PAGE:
Unless you are used to eating grandma’s homemade cooking from Italy, chances are the food you order in most Italian restaurants in the United States isn’t as authentic as you may think. In fact, many Italian eateries in the States have food on their menus that is not eaten in Italy.
Aside from this, there is also some confusion about how to eat some favorite Italian foods. So, the next time you visit an Italian restaurant or go to Italy to sample Italian food straight from the source, keep your eye out for these Italian foods.
Read on to discover four things you probably don’t know about Italian food.
1. Use Bread to Mop up Sauce
Ok, so bread is a staple of the Italian diet and an authentic part of the meal, however, what most people don’t know is that bread should be eaten at the end of the meal instead of as an appetizer while you wait for your entree. Traditionally, bread is used as a sponge to mop up any leftover sauce from your meal, though this may be seen as crass in some of the more expensive, fine-dining Italian restaurants.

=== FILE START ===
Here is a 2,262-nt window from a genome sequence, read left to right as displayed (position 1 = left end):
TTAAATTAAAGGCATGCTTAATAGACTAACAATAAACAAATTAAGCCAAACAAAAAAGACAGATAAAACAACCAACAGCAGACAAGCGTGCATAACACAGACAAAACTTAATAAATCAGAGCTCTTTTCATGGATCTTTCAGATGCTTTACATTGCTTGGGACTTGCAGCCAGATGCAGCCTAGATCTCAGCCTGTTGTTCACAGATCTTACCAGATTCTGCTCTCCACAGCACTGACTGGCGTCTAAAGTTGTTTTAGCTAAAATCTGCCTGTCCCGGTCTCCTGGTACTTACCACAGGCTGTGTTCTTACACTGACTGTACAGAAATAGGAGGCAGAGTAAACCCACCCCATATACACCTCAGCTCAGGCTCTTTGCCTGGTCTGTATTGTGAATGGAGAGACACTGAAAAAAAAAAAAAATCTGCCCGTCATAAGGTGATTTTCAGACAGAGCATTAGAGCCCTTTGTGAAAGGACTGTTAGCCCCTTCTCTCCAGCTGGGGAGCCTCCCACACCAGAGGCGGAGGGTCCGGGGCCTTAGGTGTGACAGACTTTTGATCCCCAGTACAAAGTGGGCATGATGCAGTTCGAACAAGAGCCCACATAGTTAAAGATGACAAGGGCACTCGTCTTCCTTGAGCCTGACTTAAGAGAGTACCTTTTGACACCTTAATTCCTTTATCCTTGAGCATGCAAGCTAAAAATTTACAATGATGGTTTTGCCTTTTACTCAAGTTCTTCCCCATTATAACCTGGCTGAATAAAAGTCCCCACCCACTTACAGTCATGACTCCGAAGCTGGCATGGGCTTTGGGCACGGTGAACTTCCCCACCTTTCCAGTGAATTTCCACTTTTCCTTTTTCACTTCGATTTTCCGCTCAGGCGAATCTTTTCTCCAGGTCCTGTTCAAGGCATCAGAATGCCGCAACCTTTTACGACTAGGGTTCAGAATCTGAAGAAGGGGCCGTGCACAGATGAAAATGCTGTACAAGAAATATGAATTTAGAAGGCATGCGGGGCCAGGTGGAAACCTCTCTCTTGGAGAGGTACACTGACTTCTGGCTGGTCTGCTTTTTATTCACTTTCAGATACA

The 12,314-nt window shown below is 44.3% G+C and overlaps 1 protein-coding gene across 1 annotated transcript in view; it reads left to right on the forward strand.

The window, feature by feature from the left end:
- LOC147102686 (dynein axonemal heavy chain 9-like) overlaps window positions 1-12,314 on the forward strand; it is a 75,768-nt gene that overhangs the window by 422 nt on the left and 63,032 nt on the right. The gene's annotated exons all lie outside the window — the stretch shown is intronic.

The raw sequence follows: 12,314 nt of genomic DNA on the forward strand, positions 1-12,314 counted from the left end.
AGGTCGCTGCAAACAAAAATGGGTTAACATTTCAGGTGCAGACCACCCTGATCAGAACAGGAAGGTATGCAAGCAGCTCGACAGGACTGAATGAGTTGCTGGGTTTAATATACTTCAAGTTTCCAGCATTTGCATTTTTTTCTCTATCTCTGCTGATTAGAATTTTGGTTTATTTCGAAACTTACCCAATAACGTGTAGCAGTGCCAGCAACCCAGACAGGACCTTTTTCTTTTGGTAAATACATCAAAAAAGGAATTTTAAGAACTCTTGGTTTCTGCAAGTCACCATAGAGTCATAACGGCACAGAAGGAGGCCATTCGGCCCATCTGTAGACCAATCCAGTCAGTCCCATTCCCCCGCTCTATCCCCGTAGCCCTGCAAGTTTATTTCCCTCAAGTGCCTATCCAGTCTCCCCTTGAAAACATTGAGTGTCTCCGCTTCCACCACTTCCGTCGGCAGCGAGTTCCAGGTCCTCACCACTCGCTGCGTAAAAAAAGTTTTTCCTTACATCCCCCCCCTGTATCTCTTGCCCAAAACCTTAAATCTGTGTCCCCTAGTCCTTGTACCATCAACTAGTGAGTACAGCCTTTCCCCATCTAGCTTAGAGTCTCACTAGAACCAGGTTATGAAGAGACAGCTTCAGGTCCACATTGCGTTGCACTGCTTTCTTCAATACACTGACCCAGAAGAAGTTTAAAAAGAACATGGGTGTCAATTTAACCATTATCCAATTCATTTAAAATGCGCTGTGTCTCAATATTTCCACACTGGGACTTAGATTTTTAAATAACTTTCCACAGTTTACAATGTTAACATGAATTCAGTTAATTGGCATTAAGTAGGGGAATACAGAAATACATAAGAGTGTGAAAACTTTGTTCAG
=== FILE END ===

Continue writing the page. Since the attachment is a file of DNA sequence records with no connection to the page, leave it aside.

2. Peperoni is not Meat
While in Italy or at an authentic Italian restaurant in the States, it’s important to know the difference between pepperoni and peperoni. The former is a popular meat for pizza toppings, while the later is actually a pepper.
3. Spaghetti and Meatballs and Fettuccine Alfredo are NOT Italian Dishes
If you’ve been to Italy and tried to find Fettuccine Alfredo or spaghetti and meatballs on the menu, you were probably left scratching your head. These foods are actually considered American cuisine you won’t find anywhere in Italy. However, if you really want pasta with cream sauce, look for the Italian word for cream (panna) on the menu. For spaghetti and meatballs, you can expect to have the meatballs served separately in a bowl. If you decide to mix them together, don’t be surprised by some weird looks from Italians dining near you.
4. Italians Eat a Small Breakfast
Overall, Italians shun a big breakfast. In fact, the favorite choice for breakfast in Italy is an espresso and sweet pastry or croissant. A big American style breakfast is practically unheard of in Italy. Instead, Italians like to keep it small for breakfast while eating bigger meals for lunch and dinner, which are usually quite festive, full of laughter and conversation, and can last for hours.